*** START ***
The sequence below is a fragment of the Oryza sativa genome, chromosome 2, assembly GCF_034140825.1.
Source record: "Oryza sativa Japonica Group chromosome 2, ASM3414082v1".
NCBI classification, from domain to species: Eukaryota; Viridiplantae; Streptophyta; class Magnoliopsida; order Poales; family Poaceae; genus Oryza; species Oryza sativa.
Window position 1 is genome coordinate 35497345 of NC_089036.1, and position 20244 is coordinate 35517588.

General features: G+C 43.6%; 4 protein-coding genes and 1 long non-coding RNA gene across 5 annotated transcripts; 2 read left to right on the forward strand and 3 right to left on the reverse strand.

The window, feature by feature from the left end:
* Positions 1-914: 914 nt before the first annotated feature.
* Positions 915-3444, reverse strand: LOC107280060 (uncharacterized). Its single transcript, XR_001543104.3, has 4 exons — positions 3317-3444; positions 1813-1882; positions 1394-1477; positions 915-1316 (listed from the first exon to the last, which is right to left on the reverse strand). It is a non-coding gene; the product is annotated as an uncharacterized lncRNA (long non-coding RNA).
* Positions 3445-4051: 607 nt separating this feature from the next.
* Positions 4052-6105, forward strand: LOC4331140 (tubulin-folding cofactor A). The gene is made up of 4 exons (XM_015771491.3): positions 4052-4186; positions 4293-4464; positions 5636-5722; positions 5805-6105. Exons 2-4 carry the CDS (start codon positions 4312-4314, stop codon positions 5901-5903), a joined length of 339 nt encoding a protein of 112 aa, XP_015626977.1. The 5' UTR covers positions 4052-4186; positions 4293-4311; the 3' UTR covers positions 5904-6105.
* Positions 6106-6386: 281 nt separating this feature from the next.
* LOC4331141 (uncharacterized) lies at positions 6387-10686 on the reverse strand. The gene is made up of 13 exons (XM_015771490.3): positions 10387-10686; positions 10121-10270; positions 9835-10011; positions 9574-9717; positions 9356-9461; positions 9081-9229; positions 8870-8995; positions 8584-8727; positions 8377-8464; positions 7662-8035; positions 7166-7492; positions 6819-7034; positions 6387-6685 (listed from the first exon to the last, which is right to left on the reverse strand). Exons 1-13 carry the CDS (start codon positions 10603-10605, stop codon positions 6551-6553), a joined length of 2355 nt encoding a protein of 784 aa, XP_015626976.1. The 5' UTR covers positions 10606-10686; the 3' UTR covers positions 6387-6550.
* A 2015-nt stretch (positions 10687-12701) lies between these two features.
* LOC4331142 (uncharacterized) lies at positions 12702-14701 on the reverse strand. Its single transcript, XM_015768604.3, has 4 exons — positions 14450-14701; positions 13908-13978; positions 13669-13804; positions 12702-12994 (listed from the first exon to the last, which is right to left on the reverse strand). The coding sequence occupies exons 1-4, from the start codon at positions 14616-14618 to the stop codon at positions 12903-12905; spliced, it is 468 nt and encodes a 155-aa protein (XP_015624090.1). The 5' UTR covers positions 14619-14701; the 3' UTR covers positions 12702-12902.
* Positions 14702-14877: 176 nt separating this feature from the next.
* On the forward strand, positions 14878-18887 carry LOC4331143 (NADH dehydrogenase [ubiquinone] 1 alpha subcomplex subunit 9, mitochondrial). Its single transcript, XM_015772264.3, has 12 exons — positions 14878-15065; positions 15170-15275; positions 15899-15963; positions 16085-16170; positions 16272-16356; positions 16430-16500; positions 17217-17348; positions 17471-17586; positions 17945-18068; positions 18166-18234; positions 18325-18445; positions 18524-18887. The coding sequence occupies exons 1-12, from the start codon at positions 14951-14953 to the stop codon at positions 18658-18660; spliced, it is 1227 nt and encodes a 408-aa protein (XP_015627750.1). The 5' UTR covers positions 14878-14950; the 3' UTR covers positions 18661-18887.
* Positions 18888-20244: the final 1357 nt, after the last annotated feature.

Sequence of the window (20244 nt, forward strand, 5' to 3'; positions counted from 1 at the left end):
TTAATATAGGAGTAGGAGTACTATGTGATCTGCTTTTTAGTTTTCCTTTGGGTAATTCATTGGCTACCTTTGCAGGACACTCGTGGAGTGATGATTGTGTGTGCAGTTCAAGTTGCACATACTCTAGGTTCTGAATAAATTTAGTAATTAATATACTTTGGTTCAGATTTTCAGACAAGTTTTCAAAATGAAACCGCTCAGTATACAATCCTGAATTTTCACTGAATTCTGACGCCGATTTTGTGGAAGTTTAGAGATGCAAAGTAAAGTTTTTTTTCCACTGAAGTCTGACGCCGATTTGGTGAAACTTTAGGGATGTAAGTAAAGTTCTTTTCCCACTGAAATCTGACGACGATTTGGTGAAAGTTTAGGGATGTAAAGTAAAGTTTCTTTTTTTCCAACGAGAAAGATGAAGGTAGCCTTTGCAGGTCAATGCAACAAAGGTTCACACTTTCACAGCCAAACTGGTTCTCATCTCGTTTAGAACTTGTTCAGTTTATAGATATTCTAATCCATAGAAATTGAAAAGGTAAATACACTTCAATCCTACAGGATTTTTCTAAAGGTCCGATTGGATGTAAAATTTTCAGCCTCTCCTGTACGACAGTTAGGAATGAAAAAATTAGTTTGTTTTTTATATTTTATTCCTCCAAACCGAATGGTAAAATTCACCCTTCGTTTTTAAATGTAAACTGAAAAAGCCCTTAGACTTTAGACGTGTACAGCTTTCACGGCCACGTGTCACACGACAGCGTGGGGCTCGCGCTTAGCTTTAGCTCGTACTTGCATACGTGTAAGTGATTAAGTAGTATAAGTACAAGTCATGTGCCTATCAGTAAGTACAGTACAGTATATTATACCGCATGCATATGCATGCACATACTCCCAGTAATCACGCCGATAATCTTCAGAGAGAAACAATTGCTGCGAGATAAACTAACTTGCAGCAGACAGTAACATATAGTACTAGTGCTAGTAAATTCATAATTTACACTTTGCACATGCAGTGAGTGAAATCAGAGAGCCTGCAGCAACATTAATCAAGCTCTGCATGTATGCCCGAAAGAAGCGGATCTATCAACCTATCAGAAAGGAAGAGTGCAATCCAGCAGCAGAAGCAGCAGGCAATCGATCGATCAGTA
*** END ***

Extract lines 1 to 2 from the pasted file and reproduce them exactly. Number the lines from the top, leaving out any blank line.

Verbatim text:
The sequence below is a fragment of the Oryza sativa genome, chromosome 2, assembly GCF_034140825.1.
Source record: "Oryza sativa Japonica Group chromosome 2, ASM3414082v1".